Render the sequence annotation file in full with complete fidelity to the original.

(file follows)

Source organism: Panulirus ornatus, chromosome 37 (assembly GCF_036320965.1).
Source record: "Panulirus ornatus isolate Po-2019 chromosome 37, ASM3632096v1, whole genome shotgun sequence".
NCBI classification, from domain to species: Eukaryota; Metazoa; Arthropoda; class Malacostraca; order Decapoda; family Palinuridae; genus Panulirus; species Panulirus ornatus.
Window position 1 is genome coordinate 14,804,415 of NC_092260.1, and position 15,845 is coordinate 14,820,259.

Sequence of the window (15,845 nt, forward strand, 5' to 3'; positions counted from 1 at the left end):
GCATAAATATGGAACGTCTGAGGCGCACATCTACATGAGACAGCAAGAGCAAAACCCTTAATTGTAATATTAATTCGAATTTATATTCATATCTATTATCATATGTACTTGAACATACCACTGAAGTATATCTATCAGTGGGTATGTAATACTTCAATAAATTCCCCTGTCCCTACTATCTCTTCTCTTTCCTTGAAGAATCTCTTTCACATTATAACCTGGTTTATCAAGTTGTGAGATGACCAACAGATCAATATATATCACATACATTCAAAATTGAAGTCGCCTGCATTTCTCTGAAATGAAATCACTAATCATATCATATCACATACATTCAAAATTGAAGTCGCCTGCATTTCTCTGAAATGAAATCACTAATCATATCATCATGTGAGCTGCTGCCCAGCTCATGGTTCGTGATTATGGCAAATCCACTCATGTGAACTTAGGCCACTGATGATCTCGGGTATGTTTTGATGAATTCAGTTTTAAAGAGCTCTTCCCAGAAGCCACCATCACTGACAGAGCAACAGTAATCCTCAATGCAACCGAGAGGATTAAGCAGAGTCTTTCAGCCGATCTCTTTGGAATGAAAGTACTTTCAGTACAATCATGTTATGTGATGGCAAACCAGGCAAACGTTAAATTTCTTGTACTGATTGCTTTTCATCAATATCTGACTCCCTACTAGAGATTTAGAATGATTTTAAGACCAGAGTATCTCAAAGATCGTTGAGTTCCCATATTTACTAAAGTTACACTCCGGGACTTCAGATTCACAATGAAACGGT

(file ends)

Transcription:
Source organism: Panulirus ornatus, chromosome 37 (assembly GCF_036320965.1).
Source record: "Panulirus ornatus isolate Po-2019 chromosome 37, ASM3632096v1, whole genome shotgun sequence".
NCBI classification, from domain to species: Eukaryota; Metazoa; Arthropoda; class Malacostraca; order Decapoda; family Palinuridae; genus Panulirus; species Panulirus ornatus.
Window position 1 is genome coordinate 14,804,415 of NC_092260.1, and position 15,845 is coordinate 14,820,259.

Sequence of the window (15,845 nt, forward strand, 5' to 3'; positions counted from 1 at the left end):
GCATAAATATGGAACGTCTGAGGCGCACATCTACATGAGACAGCAAGAGCAAAACCCTTAATTGTAATATTAATTCGAATTTATATTCATATCTATTATCATATGTACTTGAACATACCACTGAAGTATATCTATCAGTGGGTATGTAATACTTCAATAAATTCCCCTGTCCCTACTATCTCTTCTCTTTCCTTGAAGAATCTCTTTCACATTATAACCTGGTTTATCAAGTTGTGAGATGACCAACAGATCAATATATATCACATACATTCAAAATTGAAGTCGCCTGCATTTCTCTGAAATGAAATCACTAATCATATCATATCACATACATTCAAAATTGAAGTCGCCTGCATTTCTCTGAAATGAAATCACTAATCATATCATCATGTGAGCTGCTGCCCAGCTCATGGTTCGTGATTATGGCAAATCCACTCATGTGAACTTAGGCCACTGATGATCTCGGGTATGTTTTGATGAATTCAGTTTTAAAGAGCTCTTCCCAGAAGCCACCATCACTGACAGAGCAACAGTAATCCTCAATGCAACCGAGAGGATTAAGCAGAGTCTTTCAGCCGATCTCTTTGGAATGAAAGTACTTTCAGTACAATCATGTTATGTGATGGCAAACCAGGCAAACGTTAAATTTCTTGTACTGATTGCTTTTCATCAATATCTGACTCCCTACTAGAGATTTAGAATGATTTTAAGACCAGAGTATCTCAAAGATCGTTGAGTTCCCATATTTACTAAAGTTACACTCCGGGACTTCAGATTCACAATGAAACGGT